@ henrik2000, can you please post a sample of the click sounds? Please see here for how to attach files:


If you use a shorter cable or mains power, does it make any difference?

Is the cable leading directly away from the computer, not alongside?

If you are using that host it is probably best to make sure both “Exclusive Mode” boxes for Yeti recording in Windows Sound are enabled - but I’m not saying that is necessarily anything to do with the clicking.

If you experiment with MME host, make sure Default Format for Yeti recording in Windows Sound is also at 48000 Hz.


Hi all,

thanks for some detailed info and for support.

So far i already used the laptop with few applications running, if only to not distract me (e-mail was off, Skype of course too). Word 2003 is ON to read the text, but perhaps i should use another application to read RTF files?

Gale, i try to attach 8 seconds of completely uncorrected FLAC to this post. That example has several high click sounds right at the start and one more towards the end. It’s the most obvious extract that i found in about 10 minutes of recent recordings. It is not so obvious perhaps, but it’s annoying.

Gale, so far i didn’t try with shorter USB cable or with mains power. I could do so soon. The USB cable for the Yeti mike is very long. It hangs down from about 1,50 meters to the floor (i speak standing) and comes up again, so first and second half of cable run maybe 15 cms apart from each other. Mike and laptop stand quite close to each other (i need to speak into mike at close distance and read the text off the laptop)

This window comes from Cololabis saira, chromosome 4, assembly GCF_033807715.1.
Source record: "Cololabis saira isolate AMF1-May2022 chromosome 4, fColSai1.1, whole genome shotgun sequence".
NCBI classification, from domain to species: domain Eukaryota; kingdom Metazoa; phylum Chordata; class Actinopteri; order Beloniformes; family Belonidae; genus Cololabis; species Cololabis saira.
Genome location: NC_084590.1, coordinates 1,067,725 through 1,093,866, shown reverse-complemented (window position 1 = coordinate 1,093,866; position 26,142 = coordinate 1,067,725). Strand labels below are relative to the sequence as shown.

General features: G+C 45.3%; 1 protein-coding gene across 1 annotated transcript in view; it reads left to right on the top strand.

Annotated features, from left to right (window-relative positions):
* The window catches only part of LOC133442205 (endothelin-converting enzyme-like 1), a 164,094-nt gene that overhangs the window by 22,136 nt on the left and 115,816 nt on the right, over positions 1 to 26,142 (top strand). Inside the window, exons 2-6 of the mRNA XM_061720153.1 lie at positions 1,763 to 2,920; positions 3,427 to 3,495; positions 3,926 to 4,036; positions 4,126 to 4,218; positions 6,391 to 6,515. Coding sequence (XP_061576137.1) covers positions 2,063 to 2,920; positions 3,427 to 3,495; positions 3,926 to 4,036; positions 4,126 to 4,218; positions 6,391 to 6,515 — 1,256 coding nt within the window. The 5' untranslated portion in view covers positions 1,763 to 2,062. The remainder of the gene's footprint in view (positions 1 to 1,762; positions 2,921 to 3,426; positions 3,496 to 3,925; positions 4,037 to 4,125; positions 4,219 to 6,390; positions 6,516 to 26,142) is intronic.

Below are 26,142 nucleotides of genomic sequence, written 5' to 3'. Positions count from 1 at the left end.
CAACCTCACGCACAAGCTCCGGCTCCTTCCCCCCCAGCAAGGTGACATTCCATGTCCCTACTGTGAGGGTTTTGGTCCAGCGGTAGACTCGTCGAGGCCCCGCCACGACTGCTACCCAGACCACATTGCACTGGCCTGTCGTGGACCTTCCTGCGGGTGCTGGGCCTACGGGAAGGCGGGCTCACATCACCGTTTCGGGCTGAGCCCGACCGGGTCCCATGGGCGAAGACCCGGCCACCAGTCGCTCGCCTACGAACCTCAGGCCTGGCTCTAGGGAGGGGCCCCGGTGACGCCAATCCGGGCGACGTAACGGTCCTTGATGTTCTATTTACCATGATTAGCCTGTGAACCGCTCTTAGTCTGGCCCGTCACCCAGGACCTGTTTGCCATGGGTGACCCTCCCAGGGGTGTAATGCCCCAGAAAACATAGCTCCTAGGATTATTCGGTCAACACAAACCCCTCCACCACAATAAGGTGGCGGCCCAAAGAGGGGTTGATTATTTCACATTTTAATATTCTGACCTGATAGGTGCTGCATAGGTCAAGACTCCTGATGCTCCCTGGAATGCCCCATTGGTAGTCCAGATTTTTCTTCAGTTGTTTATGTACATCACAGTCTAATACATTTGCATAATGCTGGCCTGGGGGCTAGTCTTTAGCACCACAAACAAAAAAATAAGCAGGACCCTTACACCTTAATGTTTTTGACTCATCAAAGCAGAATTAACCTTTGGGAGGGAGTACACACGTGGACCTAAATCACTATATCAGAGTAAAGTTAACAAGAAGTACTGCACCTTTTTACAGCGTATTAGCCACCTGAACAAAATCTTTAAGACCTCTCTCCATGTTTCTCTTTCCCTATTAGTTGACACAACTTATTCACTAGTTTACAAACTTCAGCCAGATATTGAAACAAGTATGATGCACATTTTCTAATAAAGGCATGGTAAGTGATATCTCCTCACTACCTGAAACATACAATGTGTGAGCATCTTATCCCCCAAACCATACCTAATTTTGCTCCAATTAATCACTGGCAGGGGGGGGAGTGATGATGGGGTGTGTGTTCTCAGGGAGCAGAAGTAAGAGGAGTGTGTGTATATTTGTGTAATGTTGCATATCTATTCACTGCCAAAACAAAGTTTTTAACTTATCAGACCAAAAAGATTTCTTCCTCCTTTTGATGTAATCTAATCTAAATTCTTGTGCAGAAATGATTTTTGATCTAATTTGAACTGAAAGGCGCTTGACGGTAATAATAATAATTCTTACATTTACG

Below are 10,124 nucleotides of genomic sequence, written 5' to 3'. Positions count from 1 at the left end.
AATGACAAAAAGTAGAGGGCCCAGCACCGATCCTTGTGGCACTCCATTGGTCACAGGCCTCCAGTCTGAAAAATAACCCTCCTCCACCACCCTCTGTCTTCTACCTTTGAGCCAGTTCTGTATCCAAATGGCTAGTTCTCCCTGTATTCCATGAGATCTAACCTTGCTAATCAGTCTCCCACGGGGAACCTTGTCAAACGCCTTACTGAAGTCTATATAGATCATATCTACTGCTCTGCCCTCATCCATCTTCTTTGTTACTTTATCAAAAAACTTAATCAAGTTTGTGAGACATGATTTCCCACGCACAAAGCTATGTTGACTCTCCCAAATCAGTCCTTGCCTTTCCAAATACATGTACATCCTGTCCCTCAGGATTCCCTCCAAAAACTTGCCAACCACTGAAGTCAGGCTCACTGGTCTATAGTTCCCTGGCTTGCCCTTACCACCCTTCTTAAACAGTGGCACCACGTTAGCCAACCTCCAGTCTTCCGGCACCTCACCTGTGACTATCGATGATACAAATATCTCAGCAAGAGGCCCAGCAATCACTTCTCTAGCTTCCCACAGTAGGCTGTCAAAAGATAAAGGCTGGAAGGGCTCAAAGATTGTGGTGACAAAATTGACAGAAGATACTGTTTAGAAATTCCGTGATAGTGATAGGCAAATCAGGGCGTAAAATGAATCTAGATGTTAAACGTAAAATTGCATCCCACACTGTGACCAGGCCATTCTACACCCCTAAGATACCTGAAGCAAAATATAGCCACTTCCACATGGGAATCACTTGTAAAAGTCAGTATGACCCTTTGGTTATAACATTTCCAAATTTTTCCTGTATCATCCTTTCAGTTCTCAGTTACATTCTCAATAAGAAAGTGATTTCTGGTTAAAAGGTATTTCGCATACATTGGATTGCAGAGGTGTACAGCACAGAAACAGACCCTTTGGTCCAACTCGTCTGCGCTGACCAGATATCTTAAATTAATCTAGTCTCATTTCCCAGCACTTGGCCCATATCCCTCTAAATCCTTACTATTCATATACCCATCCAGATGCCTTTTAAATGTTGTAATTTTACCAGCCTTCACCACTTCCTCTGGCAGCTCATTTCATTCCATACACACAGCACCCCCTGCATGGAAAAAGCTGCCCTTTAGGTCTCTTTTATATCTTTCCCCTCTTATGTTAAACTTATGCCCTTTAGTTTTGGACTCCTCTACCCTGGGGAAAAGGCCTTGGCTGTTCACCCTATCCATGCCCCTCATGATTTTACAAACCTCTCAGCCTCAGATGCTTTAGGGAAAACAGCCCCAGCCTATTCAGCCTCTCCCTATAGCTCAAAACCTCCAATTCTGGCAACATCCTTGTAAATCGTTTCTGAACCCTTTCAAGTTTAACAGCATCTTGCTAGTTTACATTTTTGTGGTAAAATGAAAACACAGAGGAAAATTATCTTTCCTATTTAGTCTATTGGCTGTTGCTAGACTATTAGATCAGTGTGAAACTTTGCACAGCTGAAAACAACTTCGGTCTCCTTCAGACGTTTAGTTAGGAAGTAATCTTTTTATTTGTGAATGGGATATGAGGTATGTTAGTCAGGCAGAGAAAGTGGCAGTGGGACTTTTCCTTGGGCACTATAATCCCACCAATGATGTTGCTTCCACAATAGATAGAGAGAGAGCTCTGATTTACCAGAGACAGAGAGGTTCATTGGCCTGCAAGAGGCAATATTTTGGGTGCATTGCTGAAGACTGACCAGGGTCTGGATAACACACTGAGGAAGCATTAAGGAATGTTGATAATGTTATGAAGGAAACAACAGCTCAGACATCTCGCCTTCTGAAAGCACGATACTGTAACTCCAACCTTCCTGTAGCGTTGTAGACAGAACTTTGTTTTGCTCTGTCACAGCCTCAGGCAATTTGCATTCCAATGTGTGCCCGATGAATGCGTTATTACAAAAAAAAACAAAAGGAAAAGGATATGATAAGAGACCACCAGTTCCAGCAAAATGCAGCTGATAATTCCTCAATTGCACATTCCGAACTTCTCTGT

I have set Default Format in Audacity to 48.000 Hz (having read it was good for Blue Yeti mike).

Gale, to be honest, your suggestion made me aware of the microphone settings in Windows Sound for the first time at all. Sorry. I found that so far the settings for the Blue Yeti have been:

  • 2 Channel 16 Bit 44100 Hz CD Quality (while i had switched Audacity to 48k Bit)
  • Applications have exclusive control over device (is activated)
  • Appications in exclusive mode have priority (is activated)

Should i change to “2 Channel 16 Bit 48000 Hz DVD Quality”? There are only these two options offered, and there is no mono option.

For my voice over i wish to record mono only, but sometimes Audacity creates more tracks. The FLAC export always seems to be mono though. There seemed to be no problem resulting out of this so far.

Thanks for your help!